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An Imaginary Trip to the Faroe Islands

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Title: An Imaginary Trip to the Faroe Islands  
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Subject: Carl Nielsen, 1927 in music, List of compositions by Carl Nielsen
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An Imaginary Trip to the Faroe Islands

Carl Nielsen's rhapsody overture An Imaginary Trip to the Faroe Islands (En Fantasirejse til Færøerne), is a musical composition for orchestra. The Royal Danish Theatre in Copenhagen commissioned the piece for a gala concert celebrating a visit from the Faroe Islands. The composer conducted the premiere on 27 November 1927.


In a letter to his wife dated 4 January 1927, Nielsen wrote: "Now over the next 8-10 days I have to write an overture to mark a big Faroese gala at the Royal Theatre supported by the State... I will use motifs from the Faroese ballads, and I can easily manage that, and it will give me some pleasure as it is good that we do something for them." In fact the visit was postposed until November owing to an influenza epidemic.[1]

There were only two performances of the work during Nielsen's lifetime, both of them in connection with the Faroese celebrations. The first was at the Royal Theatre on 27 November 1927, the second at a concert in Copenhagen City Hall with the Copenhagen Philharmonic Orchestra.[1]


A couple of days before the gala performance on 27 November 1927, a long interview with Nielsen was published in Politiken where the composer had the opportunity to comment on his music. "After all it’s just an occasional work, an example of workmanship if you like... but I have personally been happy working with it and I think it has come to sound very good. I have used many of the Faroese melodies in it, but the introduction and ending are free composition." He then goes on to describe the voyage: "I begin by describing the sea, as you feel it during the crossing – the monotonous mighty sea. It is quiet, but I think that it is precisely when the sea is calm that you most strongly sense its terrible depth... its depth and endlessness at the same time. During the voyage we suddenly hear a bird cry that makes us think that we are near land. Of course generally speaking I am no great lover of programme music, but this time I think that the occasion called for a programme for the journey... some people on board now seem to see land, they get enthusiastic, a fanfare tells you, but the mist obscures the view, and it quietens down again. Then new bird cries rise up, and the land looms ahead. The music grows in volume and seriousness and breaks into a Faroese melody; on the shore many people are waiting to welcome us, and we hear them shouting and stamping. With no explanatory transition I now place the traveller in the midst of a feast, with singing and dancing. I depict this feast in powerful music where the ballad motifs play a role – and the depiction of the feast is interrupted by a Faroese folk tune. It calms down the music for a moment, creates a mood of gentleness amidst the dancing. But again the feast livens up to dancing and merriment, until the end – then it all subsides in one long note, a very low clarinet note that quietly fades away..."[1]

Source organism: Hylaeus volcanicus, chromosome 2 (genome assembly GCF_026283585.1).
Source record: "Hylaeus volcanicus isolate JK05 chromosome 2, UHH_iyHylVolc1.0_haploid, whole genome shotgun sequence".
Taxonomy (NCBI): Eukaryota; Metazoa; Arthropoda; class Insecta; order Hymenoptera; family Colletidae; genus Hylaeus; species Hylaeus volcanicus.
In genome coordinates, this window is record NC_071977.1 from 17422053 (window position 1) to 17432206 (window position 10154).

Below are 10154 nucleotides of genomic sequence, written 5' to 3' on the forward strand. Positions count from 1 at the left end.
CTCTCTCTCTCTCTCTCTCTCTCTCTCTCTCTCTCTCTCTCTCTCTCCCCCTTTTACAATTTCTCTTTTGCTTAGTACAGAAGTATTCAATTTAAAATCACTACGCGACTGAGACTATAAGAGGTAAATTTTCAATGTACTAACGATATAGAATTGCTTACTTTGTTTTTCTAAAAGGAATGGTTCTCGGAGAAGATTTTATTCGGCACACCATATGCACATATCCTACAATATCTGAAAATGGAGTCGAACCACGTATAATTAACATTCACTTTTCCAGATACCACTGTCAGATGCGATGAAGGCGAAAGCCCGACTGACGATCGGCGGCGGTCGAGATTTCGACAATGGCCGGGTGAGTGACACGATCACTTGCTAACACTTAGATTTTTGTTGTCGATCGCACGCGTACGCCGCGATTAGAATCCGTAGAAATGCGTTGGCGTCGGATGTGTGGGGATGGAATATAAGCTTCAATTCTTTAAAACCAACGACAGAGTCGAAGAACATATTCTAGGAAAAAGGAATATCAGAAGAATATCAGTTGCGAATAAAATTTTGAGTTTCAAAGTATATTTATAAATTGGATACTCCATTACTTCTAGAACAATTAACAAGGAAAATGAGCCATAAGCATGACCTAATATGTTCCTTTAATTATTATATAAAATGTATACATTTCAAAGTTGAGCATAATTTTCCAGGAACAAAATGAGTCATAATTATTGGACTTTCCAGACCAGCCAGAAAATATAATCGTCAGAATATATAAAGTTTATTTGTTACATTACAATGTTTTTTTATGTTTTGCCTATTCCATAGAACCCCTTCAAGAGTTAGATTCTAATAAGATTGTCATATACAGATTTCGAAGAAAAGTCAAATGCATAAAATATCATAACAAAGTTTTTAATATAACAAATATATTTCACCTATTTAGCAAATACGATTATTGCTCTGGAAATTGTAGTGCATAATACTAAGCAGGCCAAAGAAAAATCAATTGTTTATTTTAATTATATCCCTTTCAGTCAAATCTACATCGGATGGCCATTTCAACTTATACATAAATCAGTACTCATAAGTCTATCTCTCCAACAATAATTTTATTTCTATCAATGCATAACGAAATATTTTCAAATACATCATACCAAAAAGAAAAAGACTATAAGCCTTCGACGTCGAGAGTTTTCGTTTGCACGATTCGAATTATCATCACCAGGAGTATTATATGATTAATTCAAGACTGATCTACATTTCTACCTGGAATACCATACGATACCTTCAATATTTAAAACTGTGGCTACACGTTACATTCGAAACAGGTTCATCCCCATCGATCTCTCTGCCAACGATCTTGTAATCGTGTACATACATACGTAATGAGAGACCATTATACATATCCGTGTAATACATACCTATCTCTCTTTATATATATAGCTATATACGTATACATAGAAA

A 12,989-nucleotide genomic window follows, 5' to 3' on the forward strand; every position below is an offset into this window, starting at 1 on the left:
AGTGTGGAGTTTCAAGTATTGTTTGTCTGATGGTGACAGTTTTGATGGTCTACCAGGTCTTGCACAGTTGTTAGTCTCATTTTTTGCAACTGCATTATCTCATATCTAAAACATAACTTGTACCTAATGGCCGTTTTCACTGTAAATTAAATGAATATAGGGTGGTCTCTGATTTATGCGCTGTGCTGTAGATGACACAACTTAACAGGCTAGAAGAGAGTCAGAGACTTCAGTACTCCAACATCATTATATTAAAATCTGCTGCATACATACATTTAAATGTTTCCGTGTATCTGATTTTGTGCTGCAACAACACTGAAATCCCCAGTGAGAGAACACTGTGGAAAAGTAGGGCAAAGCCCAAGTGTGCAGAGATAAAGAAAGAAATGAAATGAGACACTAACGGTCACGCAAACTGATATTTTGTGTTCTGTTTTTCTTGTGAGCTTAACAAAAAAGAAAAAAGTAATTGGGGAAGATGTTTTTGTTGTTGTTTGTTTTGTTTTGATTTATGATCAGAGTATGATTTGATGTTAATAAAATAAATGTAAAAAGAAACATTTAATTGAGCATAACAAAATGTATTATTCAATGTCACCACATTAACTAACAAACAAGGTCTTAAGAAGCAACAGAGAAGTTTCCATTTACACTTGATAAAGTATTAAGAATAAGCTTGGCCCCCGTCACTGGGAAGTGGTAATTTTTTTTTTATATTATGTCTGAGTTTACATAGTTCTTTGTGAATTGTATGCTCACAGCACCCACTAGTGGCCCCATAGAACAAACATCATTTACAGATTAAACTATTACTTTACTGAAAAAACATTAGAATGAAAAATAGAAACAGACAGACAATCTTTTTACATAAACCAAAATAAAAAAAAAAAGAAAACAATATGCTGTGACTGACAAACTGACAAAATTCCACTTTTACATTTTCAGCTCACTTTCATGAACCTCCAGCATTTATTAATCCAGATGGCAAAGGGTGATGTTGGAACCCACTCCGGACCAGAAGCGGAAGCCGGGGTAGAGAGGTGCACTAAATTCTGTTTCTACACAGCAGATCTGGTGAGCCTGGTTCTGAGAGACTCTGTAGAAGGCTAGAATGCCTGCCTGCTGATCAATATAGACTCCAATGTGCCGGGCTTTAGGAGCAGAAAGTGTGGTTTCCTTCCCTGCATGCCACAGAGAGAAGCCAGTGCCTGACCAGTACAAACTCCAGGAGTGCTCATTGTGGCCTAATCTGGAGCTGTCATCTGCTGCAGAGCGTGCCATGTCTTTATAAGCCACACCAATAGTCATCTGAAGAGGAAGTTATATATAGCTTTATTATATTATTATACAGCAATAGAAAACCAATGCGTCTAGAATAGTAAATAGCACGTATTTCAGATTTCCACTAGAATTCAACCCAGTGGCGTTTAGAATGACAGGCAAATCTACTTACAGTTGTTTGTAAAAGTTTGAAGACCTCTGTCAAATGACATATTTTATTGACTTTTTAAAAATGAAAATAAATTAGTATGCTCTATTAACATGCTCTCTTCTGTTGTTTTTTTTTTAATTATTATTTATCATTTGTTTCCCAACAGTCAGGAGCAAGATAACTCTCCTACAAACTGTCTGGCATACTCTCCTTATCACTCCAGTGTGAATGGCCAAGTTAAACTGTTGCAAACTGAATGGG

When asked how he became acquainted with Faroese tunes, Nielsen explained: "They have interested me for many years. I knew Hjalmar Thuren, who collected many of them out there, getting people to sing them for him, and I have studied Dr. Grüner-Nielsen's large collection. Many of the songs are very beautiful, and they have a wealth of songs on the Faroe Islands. They are often closely related to the Danish ones, but with small variations – just as there are variants of the old texts that Svend Grundtvig collected. But some of the melodies also have their own tone. It’s borne up by a certain quiet seriousness. It reminds me of people who go around quietly and yet have a strong effect on others because behind the calm you sense solid substance. You can’t call Faroese song melancholy – rather, it gives the impression of a mind that is resigned to the will of Fate. It is these melodies that I have had as material... they have set the tone for my overture. I did not create so much of it myself through any spiritual experience, and yet the work has filled me with pleasure. I have tried to offer some of the same spirit that the painter or sculptor creates when he places his abilities at the service of applied art."[1]

The programme for the concert listed the following subtitles for the work:[1]

  • The Calm Sea
  • The Land on Arrival
  • Dancing and Singing
  • Farewell
  • Calm at Sea


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